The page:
Over the last few days as some of the following news stories unfolded I had a few thoughts come to mind.
Over the Super Bowl weekend 'The National Chicken Council' estimates that 1.23 billion chicken wings will be eaten. In other words we will slaughter 615 million birds just to feed football fans for 2 days. It's estimated that 269 chickens are killed per second (23 million per day). That works out to about 8.39 billion per year.
Is it a great deal for consumers and the taxpayers?
Pennsylvania's Liquor Control Board states that about $105,000,000 is transferred to the General fund annually and another $26,504,567 is contributed to other agencies annually. This totals up to $131,504,567 million As you can plainly see in just a little over 7 years the PLCB would have generated nearly $1 billion on it's own without changing anything.
The prices for these newly created licenses would range from $60,524 to $722,947. My beer distributor told me it would cost him around $2 million between the license, inventory and building addition to house hard liquor. If he doesn't he expects his sales to go down at least 30% once beer is sold nearly everywhere around his location. He said he absolutely can not afford it. So it kind of looks like he wasted his $750,000 life savings investment he made only 2 years ago.
Consumers may see this as greater convenience, but there's no way prices are going to remain what they are currently after a new location spends from $60k to more then $700k to obtain a license, a ID scanner system + renovations.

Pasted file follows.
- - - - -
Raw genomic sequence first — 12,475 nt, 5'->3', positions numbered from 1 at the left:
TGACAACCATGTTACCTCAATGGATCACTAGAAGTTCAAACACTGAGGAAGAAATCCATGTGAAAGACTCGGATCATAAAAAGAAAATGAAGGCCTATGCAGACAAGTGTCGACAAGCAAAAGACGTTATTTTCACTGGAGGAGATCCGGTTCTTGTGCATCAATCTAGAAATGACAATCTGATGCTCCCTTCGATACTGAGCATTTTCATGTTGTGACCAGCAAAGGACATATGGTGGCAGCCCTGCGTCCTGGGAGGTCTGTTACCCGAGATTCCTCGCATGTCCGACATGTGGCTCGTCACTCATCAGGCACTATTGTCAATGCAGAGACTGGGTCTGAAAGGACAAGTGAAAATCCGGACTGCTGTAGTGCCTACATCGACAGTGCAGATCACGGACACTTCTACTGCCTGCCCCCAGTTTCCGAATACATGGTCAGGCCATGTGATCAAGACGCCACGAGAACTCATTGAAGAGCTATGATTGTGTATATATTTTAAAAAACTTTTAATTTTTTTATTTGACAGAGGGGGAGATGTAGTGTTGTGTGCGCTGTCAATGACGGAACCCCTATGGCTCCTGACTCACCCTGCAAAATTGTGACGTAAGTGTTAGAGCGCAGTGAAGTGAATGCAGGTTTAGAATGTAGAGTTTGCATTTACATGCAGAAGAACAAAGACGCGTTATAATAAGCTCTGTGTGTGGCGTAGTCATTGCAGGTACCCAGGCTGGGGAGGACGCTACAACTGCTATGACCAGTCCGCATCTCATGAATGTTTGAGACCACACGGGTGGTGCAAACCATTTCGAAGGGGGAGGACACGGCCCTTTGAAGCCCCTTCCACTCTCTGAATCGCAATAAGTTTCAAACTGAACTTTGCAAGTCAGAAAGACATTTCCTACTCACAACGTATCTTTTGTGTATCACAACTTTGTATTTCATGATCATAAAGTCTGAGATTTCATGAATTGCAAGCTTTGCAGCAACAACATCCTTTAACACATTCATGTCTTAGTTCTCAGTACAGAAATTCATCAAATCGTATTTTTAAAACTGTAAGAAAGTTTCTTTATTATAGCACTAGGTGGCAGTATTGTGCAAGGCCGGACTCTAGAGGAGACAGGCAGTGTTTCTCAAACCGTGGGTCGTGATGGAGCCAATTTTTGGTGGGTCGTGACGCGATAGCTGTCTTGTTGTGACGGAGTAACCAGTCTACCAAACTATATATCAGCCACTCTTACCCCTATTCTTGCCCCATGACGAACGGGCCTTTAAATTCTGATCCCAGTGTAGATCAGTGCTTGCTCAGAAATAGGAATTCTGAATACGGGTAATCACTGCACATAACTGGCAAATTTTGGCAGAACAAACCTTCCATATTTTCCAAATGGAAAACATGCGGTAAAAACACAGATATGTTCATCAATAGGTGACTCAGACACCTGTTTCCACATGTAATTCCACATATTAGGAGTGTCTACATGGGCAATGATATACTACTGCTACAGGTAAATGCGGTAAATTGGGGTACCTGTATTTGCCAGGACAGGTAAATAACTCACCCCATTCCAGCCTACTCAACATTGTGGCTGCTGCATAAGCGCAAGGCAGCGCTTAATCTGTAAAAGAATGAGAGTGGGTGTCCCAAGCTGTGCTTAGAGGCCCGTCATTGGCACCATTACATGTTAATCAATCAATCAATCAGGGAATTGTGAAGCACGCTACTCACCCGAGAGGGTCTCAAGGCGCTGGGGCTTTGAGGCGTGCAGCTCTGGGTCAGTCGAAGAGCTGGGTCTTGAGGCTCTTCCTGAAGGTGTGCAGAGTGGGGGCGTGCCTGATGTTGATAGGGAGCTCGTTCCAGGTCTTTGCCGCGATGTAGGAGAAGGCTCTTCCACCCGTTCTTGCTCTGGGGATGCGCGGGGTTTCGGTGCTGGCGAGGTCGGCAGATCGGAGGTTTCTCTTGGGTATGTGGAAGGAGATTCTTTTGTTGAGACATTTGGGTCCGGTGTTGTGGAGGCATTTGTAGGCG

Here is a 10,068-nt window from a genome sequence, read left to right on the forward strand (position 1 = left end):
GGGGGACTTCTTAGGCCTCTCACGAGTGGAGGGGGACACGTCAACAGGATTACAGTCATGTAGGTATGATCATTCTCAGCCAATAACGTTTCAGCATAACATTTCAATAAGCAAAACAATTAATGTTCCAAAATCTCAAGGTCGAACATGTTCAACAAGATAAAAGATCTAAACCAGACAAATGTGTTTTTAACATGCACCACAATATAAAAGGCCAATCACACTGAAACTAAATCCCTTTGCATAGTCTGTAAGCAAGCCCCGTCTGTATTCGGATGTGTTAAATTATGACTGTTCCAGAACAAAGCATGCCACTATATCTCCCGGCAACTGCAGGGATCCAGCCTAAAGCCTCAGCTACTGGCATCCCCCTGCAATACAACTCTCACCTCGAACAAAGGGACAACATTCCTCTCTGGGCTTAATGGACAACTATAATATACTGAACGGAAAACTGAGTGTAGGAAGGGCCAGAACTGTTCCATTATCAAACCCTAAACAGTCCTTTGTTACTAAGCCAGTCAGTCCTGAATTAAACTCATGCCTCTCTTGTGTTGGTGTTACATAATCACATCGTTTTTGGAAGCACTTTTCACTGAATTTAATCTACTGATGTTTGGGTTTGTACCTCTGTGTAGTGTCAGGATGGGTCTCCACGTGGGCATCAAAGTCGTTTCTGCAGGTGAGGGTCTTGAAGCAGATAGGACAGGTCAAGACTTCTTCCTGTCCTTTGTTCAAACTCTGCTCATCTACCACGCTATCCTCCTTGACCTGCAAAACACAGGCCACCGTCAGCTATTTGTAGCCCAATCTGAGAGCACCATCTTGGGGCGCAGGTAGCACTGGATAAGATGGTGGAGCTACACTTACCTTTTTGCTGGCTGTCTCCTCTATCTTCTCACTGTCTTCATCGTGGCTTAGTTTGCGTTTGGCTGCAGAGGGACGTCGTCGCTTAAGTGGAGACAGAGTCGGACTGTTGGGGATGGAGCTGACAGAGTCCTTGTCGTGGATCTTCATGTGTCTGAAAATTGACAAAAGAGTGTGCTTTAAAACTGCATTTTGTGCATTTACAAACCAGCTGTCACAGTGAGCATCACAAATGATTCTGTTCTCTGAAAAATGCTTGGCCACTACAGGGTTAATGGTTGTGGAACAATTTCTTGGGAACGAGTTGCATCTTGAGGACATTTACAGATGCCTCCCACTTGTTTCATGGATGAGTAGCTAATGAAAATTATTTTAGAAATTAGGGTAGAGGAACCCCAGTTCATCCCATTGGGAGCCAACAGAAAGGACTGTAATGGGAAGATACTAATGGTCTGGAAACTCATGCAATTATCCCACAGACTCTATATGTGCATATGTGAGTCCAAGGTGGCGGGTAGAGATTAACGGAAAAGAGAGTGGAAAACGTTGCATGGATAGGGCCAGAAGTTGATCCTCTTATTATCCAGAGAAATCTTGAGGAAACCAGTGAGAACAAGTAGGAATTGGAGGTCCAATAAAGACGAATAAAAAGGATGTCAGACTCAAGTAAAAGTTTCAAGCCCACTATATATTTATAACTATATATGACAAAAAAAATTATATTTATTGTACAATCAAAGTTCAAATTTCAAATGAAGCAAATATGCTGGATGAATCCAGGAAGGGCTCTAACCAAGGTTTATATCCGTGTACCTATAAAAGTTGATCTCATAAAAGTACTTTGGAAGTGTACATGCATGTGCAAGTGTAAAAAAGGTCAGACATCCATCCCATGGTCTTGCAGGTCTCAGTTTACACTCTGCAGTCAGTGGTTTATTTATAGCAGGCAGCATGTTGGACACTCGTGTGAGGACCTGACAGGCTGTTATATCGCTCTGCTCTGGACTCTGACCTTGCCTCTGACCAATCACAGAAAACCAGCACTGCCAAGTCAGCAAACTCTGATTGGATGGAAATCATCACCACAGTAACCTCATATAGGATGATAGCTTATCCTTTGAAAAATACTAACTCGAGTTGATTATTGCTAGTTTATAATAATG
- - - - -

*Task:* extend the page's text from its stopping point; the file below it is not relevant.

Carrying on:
Currently beer distributors specialize only in beer sales. Some carry over 200 brands. The current liquor stores stock a huge selection of liquor and wines. Does anyone really believe that customers will pay less or have the selections they do now if/after this goes through? I doubt it.
Sean Hannity flatly stated on his program numerous times (including this past Thursday night) where there are more guns there is less crime. Tell that to Chicago, Philadelphia, Detroit or nearly any other major urban area. If we apply that logic world wide, why wouldn't Baghdad or Kabul be the two safest cities?
On the other hand in the United Kingdom, which has one of the toughest gun control laws there were only .04 gun homicides per 100,000 in 2011. In the United States it was 3.6 per 100,000. That's 90x's more then England. Overall deaths that were attributed to firearms in the United Sates is over 40x's more then it is in the United Kingdom!
If you check out the list in that link I provided, you will notice the United States has more deaths attributed to guns then 65 other currently peaceful nations.
While I certainly don't have great answers for gun violence, I am absolutely certain more guns isn't the answer to reducing crime. Neither is ignoring other possible ways. Why not make gun owners more responsible for crimes committed by their firearms if they fail to report them missing or stolen?